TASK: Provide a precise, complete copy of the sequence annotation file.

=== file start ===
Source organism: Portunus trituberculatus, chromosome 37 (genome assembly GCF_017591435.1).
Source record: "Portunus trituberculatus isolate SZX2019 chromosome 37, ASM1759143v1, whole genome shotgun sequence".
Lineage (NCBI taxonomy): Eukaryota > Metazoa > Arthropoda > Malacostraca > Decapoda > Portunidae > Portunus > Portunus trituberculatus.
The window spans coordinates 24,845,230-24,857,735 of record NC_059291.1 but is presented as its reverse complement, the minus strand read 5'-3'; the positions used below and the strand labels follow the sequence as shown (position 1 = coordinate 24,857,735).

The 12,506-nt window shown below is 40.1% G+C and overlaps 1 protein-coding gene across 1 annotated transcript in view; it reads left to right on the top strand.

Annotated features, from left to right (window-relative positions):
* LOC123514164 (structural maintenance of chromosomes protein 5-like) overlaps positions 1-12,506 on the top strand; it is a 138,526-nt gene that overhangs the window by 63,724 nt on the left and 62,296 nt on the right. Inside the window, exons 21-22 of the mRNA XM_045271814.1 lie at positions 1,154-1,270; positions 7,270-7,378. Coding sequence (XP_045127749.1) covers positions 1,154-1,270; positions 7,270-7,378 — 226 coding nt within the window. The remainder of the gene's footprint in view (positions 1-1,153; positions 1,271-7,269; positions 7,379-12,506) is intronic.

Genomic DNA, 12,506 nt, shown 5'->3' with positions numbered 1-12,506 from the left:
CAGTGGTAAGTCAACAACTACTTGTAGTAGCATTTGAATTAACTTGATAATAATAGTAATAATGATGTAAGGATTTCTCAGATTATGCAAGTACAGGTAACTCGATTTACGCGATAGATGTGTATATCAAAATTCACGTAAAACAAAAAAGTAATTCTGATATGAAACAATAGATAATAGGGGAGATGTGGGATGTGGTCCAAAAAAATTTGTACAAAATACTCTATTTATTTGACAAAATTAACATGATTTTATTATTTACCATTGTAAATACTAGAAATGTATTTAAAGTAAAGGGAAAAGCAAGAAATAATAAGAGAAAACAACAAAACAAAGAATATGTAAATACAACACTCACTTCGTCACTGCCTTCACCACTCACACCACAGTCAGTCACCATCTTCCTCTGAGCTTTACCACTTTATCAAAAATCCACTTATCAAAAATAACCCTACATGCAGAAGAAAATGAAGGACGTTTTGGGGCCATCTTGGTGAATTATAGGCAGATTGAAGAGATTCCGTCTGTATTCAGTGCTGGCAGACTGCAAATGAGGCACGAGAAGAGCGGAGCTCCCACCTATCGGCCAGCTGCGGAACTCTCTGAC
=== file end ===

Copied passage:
Source organism: Portunus trituberculatus, chromosome 37 (genome assembly GCF_017591435.1).
Source record: "Portunus trituberculatus isolate SZX2019 chromosome 37, ASM1759143v1, whole genome shotgun sequence".
Lineage (NCBI taxonomy): Eukaryota > Metazoa > Arthropoda > Malacostraca > Decapoda > Portunidae > Portunus > Portunus trituberculatus.
The window spans coordinates 24,845,230-24,857,735 of record NC_059291.1 but is presented as its reverse complement, the minus strand read 5'-3'; the positions used below and the strand labels follow the sequence as shown (position 1 = coordinate 24,857,735).

The 12,506-nt window shown below is 40.1% G+C and overlaps 1 protein-coding gene across 1 annotated transcript in view; it reads left to right on the top strand.

Annotated features, from left to right (window-relative positions):
* LOC123514164 (structural maintenance of chromosomes protein 5-like) overlaps positions 1-12,506 on the top strand; it is a 138,526-nt gene that overhangs the window by 63,724 nt on the left and 62,296 nt on the right. Inside the window, exons 21-22 of the mRNA XM_045271814.1 lie at positions 1,154-1,270; positions 7,270-7,378. Coding sequence (XP_045127749.1) covers positions 1,154-1,270; positions 7,270-7,378 — 226 coding nt within the window. The remainder of the gene's footprint in view (positions 1-1,153; positions 1,271-7,269; positions 7,379-12,506) is intronic.

Genomic DNA, 12,506 nt, shown 5'->3' with positions numbered 1-12,506 from the left:
CAGTGGTAAGTCAACAACTACTTGTAGTAGCATTTGAATTAACTTGATAATAATAGTAATAATGATGTAAGGATTTCTCAGATTATGCAAGTACAGGTAACTCGATTTACGCGATAGATGTGTATATCAAAATTCACGTAAAACAAAAAAGTAATTCTGATATGAAACAATAGATAATAGGGGAGATGTGGGATGTGGTCCAAAAAAATTTGTACAAAATACTCTATTTATTTGACAAAATTAACATGATTTTATTATTTACCATTGTAAATACTAGAAATGTATTTAAAGTAAAGGGAAAAGCAAGAAATAATAAGAGAAAACAACAAAACAAAGAATATGTAAATACAACACTCACTTCGTCACTGCCTTCACCACTCACACCACAGTCAGTCACCATCTTCCTCTGAGCTTTACCACTTTATCAAAAATCCACTTATCAAAAATAACCCTACATGCAGAAGAAAATGAAGGACGTTTTGGGGCCATCTTGGTGAATTATAGGCAGATTGAAGAGATTCCGTCTGTATTCAGTGCTGGCAGACTGCAAATGAGGCACGAGAAGAGCGGAGCTCCCACCTATCGGCCAGCTGCGGAACTCTCTGAC